Council moves UW campus plan one step closer to the finish line

This morning, the Council’s Planning, Land Use and Zoning Committee moved UW’s proposed update to its Major Institution Master Plan one step closer to adoption, making a handful of amendments and voting it out of committee.  However, while the full Council is likely to approve it on Monday, what happens next is unclear.

The update process for UW’s campus master plan is governed by a handful of laws, including the state SEPA, the Growth Management Act, local zoning ordinances, as wells as the City-University Agreement (CUA) that lays out many aspects of how the city and the University coexist. Complicating the legal landscape further, UW is officially a state agency, which for some matters of law makes it a higher authority than the city.

The UW submitted a proposed update to its campus plan to the city along with an Environmental Impact Statement (included here in multiple parts). The Department of Construction and Inspections (SDCI) then reviewed it and recommended its approval in November 2017, with a long list of conditions and modifications. The Hearing Examiner then conducted a public hearing in December 2017, and recommended approval with modifications in January 2018.  It then moved on to the Council, which treated it as a “quasi-judicial” matter. During an open comment/petition period, the Council received petitions for further consideration of the Hearing Examiner’s recommendations from 29 parties, then four responses to those petitions, and three replies to those responses. All of that information went to the Council’s PLUZ committee, along with briefings in July, August and September. In late September, the Council adopted a resolution giving its conceptual approval of the plan with modifications and conditions — mostly in line with the Hearing Examiner’s recommendations, but with a few of its own twists based on the feedback it had received (as required by the quasi-judicial process). Here’s my previous writeup of the Council’s action.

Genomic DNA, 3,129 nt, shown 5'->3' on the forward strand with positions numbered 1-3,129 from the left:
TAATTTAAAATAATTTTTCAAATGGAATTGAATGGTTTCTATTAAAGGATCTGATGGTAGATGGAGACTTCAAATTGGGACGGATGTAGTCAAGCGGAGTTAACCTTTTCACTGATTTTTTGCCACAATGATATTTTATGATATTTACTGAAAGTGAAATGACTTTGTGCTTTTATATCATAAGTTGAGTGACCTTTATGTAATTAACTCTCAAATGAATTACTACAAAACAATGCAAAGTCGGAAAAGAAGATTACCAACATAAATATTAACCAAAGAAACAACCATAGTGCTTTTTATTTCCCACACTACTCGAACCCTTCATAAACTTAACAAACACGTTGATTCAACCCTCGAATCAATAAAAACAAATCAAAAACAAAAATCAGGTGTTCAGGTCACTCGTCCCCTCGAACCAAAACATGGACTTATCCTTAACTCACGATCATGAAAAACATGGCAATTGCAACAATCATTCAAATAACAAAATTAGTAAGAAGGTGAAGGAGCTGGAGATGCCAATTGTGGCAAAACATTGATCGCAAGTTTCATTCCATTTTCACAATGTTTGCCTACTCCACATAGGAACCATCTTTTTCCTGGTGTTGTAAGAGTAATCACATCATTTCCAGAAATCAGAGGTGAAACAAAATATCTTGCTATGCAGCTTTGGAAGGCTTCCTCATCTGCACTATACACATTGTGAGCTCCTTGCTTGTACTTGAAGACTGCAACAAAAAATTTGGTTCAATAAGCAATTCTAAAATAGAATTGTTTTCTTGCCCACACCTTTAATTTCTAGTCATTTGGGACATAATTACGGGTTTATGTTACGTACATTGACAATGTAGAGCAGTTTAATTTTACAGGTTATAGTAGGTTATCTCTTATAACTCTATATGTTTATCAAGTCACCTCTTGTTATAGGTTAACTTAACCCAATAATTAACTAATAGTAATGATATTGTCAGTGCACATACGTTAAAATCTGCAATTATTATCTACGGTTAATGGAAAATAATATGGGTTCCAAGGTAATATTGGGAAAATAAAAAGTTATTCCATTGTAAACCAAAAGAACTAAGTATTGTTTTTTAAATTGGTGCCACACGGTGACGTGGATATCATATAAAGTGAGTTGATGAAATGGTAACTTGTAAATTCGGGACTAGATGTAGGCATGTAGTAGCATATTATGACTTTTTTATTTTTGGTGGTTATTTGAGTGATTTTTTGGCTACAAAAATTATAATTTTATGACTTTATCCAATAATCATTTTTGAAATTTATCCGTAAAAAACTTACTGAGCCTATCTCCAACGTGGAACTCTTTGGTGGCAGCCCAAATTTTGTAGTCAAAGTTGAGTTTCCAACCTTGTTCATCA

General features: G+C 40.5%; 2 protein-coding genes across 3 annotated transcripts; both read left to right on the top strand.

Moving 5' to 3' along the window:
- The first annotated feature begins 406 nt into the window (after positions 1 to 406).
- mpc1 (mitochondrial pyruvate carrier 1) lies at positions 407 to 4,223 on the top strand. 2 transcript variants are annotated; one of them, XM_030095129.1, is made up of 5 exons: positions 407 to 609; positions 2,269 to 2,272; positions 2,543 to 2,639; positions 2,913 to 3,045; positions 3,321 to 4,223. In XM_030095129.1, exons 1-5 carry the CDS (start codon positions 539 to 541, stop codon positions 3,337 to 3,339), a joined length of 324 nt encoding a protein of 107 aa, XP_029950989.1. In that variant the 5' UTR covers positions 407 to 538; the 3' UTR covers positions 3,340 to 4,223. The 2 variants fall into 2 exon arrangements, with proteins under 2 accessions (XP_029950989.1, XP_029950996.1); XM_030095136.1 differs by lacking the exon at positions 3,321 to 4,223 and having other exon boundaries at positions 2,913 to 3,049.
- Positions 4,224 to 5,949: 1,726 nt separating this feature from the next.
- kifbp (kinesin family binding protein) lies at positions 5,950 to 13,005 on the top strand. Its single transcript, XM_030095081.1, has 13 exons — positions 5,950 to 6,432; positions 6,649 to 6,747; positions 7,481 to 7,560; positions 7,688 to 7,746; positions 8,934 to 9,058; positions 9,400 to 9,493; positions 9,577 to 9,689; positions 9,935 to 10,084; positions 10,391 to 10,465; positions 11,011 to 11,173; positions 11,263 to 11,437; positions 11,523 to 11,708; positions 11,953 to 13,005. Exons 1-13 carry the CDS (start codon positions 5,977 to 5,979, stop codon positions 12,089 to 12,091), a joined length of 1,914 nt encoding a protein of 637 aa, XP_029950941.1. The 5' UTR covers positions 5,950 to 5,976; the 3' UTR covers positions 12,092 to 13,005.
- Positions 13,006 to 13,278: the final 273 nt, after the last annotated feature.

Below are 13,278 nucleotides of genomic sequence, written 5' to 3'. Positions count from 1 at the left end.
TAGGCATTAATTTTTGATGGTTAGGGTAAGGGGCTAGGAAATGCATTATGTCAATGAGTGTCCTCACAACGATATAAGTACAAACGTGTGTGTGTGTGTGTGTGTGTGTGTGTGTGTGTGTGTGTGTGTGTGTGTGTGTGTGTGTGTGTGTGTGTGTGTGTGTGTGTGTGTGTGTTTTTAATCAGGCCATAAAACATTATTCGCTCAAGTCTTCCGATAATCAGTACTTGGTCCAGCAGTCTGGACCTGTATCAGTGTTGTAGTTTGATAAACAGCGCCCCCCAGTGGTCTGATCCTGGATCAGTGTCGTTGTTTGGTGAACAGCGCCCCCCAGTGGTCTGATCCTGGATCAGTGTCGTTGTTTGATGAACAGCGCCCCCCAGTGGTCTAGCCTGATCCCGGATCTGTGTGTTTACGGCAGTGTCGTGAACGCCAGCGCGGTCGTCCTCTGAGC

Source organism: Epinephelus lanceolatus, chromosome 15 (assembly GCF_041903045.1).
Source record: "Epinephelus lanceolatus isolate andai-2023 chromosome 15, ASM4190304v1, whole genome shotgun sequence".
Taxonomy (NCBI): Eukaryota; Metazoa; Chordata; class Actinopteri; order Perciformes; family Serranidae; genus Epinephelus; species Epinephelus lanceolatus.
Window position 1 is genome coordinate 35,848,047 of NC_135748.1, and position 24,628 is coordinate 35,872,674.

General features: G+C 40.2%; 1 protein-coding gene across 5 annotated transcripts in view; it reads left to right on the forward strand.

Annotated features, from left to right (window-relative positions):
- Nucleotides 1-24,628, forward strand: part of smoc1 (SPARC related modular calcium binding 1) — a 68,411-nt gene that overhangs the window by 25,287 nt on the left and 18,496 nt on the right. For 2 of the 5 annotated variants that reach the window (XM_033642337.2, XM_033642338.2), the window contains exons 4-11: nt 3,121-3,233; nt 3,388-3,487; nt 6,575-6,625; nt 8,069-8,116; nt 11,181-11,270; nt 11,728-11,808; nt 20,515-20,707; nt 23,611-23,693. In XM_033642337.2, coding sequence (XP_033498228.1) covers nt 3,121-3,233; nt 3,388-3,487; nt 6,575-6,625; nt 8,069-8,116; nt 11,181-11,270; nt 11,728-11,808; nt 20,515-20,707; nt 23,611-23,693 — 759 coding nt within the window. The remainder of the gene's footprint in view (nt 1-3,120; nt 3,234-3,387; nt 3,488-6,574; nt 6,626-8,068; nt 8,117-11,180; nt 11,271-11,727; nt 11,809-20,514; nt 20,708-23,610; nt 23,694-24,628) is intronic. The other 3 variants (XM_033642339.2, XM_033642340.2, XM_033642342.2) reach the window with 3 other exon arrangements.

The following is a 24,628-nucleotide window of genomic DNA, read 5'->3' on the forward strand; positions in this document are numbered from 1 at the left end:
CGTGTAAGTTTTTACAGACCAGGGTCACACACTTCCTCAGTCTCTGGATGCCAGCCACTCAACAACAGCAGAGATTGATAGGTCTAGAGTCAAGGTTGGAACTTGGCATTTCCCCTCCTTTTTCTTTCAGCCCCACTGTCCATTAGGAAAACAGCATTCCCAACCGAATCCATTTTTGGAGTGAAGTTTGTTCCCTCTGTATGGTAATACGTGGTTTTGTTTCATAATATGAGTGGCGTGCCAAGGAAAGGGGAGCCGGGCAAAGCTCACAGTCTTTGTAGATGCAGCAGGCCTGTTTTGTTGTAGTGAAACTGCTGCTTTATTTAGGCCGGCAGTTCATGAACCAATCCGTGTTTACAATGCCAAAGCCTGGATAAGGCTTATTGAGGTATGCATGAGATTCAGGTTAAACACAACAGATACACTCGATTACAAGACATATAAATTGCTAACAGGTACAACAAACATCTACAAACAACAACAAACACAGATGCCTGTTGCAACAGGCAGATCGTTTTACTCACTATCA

That put the ball back in UW’s court: the Board of Regents reviewed the Council’s resolution, and sent a response. Other interested parties also reviewed the resolution and submitted responses to the Council, most of which are small variations on the same form letter. You can read UW’s 60-page response and the other letters here.  That all led up to today’s hearing where the Council needed to decide what to do with all the new feedback.

Things to keep in mind about this process:

  • According to the CUA, both the city and the UW Board of Regents must approve the master plan. Neither side can force its will on the other.
  • That said, because it’s a quasi-judicial process, the Council can’t just sit down with UW officials and negotiate an agreement. The communication must go through the official petition/comment channels — that’s the only information the Council is allowed to consider in its deliberations. In fact, it is not allowed to have any ex parte communications with any parties on the matter.

So what did UW say? Mostly it is fine with the Council’s conditions and modifications. However, it objected to seven items:

  1. The Council increased the amount of affordable housing that UW is required to build for staff making under 80% of AMI, from 300 units to 450 units. UW said that the city lacks authority under local and state law to require that. But interestingly enough, rather than fight a legal battle over that (and lose, setting a precedent for future battles), UW agreed to the higher amount so long as the conditions were rewritten to note that the university is voluntarily agreeing to the amount, rather than meeting a requirement.
  2. The Council lowered the future requirement for the percentage of the University’s commute traffic that is single-occupancy vehicles from 15% to 12%. UW cited SDCI officials in saying that 12% was an unreasonable goal and it the target should remain at 15%.